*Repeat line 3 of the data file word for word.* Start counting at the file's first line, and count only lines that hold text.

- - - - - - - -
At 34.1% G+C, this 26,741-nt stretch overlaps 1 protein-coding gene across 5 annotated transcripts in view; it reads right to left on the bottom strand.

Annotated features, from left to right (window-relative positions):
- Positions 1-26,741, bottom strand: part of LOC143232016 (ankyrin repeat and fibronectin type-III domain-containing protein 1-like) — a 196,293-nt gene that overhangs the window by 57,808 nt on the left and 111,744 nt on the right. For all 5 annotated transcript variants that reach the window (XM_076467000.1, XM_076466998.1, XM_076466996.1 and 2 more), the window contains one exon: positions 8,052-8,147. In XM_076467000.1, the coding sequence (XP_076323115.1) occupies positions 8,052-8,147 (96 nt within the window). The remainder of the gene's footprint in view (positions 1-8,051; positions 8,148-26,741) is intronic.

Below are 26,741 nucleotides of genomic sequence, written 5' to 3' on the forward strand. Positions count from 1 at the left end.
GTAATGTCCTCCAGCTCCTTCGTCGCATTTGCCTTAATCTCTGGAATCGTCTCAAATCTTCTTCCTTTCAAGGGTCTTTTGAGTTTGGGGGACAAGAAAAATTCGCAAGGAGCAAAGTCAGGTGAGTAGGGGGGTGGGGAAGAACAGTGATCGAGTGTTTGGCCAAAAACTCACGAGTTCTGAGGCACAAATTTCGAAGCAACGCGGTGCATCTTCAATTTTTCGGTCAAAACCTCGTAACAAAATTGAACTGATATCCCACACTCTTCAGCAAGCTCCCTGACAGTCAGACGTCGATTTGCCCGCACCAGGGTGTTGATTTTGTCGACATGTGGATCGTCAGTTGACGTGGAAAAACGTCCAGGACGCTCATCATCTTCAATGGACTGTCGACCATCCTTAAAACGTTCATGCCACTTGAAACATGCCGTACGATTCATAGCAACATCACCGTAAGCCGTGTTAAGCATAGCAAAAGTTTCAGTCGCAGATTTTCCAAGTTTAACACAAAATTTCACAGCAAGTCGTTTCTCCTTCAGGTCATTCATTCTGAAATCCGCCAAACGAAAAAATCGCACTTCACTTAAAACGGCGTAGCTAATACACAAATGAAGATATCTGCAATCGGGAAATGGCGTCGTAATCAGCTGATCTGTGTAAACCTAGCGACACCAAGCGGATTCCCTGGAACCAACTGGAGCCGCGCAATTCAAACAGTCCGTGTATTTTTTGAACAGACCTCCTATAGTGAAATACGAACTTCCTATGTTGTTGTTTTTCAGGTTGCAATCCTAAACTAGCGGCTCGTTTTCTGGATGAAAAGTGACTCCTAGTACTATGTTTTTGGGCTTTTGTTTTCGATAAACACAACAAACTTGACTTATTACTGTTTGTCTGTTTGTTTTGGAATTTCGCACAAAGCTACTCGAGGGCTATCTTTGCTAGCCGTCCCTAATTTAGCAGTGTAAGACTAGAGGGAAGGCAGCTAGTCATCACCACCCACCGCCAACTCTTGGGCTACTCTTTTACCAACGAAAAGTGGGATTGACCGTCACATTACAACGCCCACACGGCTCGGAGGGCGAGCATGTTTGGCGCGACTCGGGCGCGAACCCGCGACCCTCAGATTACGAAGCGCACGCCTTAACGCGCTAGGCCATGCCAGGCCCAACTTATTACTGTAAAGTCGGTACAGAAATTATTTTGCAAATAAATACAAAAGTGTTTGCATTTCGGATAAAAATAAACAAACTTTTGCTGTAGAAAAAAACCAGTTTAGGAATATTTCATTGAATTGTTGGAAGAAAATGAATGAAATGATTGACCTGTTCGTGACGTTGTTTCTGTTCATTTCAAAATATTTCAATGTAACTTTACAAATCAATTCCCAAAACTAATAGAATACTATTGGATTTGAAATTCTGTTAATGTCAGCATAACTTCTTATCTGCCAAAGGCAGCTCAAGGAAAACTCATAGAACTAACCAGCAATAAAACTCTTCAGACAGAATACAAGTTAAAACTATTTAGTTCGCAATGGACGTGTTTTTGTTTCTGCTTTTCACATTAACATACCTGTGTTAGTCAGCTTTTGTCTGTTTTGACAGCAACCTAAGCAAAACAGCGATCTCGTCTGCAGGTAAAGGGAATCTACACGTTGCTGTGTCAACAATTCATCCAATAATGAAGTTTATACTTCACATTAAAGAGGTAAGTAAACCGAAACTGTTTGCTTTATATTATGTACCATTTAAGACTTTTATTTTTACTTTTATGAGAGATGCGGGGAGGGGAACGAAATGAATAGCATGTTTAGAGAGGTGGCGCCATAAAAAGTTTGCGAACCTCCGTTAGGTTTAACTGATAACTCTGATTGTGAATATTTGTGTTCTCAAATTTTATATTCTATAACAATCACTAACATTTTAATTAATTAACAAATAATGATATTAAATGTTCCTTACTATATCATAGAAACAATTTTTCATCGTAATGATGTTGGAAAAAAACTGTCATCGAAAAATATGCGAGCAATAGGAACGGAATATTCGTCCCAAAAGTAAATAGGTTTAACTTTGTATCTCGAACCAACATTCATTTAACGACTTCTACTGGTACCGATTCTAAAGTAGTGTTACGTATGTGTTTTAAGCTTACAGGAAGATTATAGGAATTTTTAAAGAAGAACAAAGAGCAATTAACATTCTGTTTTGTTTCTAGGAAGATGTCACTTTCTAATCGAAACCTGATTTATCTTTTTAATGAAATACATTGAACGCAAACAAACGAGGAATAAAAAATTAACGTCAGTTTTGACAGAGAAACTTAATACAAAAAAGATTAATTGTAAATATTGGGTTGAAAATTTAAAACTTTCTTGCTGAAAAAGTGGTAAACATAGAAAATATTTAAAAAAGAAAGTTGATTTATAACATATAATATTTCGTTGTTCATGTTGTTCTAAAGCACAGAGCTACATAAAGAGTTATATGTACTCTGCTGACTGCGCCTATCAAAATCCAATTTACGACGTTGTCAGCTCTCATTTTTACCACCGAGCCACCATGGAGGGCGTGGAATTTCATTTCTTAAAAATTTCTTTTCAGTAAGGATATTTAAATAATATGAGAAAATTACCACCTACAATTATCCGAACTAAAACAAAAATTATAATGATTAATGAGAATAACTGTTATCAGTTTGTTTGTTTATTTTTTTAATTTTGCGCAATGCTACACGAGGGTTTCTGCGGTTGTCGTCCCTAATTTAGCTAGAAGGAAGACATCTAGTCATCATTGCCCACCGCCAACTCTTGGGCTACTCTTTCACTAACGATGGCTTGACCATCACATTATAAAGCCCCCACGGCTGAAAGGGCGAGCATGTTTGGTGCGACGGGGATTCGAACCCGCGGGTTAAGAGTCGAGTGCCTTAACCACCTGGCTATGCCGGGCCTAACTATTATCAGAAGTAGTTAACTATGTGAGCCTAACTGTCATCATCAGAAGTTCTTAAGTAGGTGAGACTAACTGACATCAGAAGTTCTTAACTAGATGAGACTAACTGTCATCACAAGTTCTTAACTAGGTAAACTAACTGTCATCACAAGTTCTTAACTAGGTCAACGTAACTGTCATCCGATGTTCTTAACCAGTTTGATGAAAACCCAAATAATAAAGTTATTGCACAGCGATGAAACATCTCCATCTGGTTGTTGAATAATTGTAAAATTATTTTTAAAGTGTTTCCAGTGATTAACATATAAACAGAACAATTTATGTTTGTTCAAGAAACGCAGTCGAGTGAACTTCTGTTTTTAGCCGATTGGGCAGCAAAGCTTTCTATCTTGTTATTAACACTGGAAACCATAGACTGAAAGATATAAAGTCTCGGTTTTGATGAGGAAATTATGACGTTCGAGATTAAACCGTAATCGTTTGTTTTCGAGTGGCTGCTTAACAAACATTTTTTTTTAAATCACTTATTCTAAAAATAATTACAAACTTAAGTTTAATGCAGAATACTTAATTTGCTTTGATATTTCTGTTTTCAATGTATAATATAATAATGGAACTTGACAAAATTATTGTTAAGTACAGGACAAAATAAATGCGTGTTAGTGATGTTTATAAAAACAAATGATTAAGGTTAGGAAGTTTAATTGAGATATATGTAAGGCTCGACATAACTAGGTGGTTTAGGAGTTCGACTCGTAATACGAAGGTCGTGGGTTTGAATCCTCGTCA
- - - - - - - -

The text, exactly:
- Positions 1-26,741, bottom strand: part of LOC143232016 (ankyrin repeat and fibronectin type-III domain-containing protein 1-like) — a 196,293-nt gene that overhangs the window by 57,808 nt on the left and 111,744 nt on the right. For all 5 annotated transcript variants that reach the window (XM_076467000.1, XM_076466998.1, XM_076466996.1 and 2 more), the window contains one exon: positions 8,052-8,147. In XM_076467000.1, the coding sequence (XP_076323115.1) occupies positions 8,052-8,147 (96 nt within the window). The remainder of the gene's footprint in view (positions 1-8,051; positions 8,148-26,741) is intronic.